Other businesses and residents of that area had similar complaints.
Planning consultant Keith Marvin said the plan before the council was just a plan, and an in-depth study would have to be undertaken before any annexation of an area actually took place.
In the end, the council approved the comprehensive plan changes, but first they unanimously agreed to reclassify the area along E. 12th as a No. 3 priority for annexation, instead of a No. 1 priority.
Then when the vote came on the overall plan, councilman Jim Carman voted against it. During debate, he suggested the council should “nip it (the E. 12th area) in the bud.”
During the debate and discussion, Councilman Ty Lucas and Marvin talked about some of the overall advantages of annexation to the city. With annexation, the city ends up with more land mass, collects more sales and property taxes, and has more latitude to declare areas blighted and substandard, thereby qualifying for tax increment financing. Blighted areas can comprise no more than 35% of the city.
Marvin said businesses on the edge of the city limits use city streets without helping to pay for them through city sales and property taxes, which is not fair to city taxpayers.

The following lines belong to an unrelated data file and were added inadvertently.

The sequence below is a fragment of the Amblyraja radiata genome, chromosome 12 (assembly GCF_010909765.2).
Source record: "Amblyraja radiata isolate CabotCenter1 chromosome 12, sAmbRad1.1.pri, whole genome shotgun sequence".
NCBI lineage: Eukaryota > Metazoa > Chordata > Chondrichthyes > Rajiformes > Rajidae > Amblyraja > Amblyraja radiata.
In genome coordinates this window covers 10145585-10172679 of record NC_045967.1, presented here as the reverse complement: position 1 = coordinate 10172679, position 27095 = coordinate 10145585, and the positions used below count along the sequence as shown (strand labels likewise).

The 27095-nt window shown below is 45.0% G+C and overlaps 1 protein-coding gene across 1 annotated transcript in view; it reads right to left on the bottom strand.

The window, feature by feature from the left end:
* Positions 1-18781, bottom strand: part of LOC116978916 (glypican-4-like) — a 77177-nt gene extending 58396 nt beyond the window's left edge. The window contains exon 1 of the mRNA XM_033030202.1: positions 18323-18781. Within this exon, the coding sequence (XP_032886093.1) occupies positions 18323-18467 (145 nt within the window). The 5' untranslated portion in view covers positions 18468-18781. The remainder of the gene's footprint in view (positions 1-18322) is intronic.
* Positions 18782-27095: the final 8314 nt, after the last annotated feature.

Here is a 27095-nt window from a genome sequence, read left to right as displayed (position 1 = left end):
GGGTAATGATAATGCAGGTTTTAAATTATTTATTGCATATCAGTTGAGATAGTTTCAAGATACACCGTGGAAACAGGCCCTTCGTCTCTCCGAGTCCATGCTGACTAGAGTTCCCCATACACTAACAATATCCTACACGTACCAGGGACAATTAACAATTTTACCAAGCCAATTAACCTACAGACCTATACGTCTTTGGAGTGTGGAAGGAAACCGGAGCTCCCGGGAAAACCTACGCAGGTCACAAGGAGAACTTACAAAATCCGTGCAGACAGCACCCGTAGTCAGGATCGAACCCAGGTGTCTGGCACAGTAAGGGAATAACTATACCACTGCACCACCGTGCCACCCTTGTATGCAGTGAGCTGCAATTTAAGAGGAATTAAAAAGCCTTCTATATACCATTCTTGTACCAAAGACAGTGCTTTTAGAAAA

“There’s those benefits (to the city) there,” Marvin said. “Also, I keep hearing complaints that North Platte is not growing in population, but a lot of population sits outside the city limits.”
Lucas said annexation also helps equalize taxes, so everyone pays a fair share. He said North Platte is a little behind the 8 ball on annexation.
Lucas also said the 35% blighted limit is a real concern, especially if the city wants to use the micro-TIF bill that is geared to help re-develop small properties, such as individual homes and businesses.
“I think city needs to be prepared for a lot of annexation discussions in the next 5-10 years,” Lucas said.
Slow-moving greenhouse plans
Also, the council heard a required annual report from Justin Warner, who has a permit to develop a commercial greenhouse in the 2000 block of W. Eugene. Warner has put up some fence, but that’s all so far. He told the council he basically got busy with other projects, but he plans to have another section of fence installed by the end of the year.
Adjacent property owner Michael Cook said Warner has yet to submit a plan to contain runoff if he puts a parking lot on the property, which is in his initial plans. Cook said the property is generally unkept with tall weeds, and Warner burned some materials the day before without a burn permit.
Cook asked the council to revoke the conditional use permit.
He said Eugene Ave. is too narrow and is not suited for commercial truck traffic either.
The council thanked everyone for their comments but took no action on the matter. None was required.
In other business, the council:
• Spent nearly 40 minutes behind closed doors to discuss potential litigation.
• Approved a special liquor permit for Lazy RW Enterprises for a tasting event at Brittany’s in the Platte River Mall from 2-7 p.m. on Dec. 5.
• Forwarded the application of Pat J. Doering to be the liquor license manager at Love’s Travel Stop to the state liquor commission with no recommendation.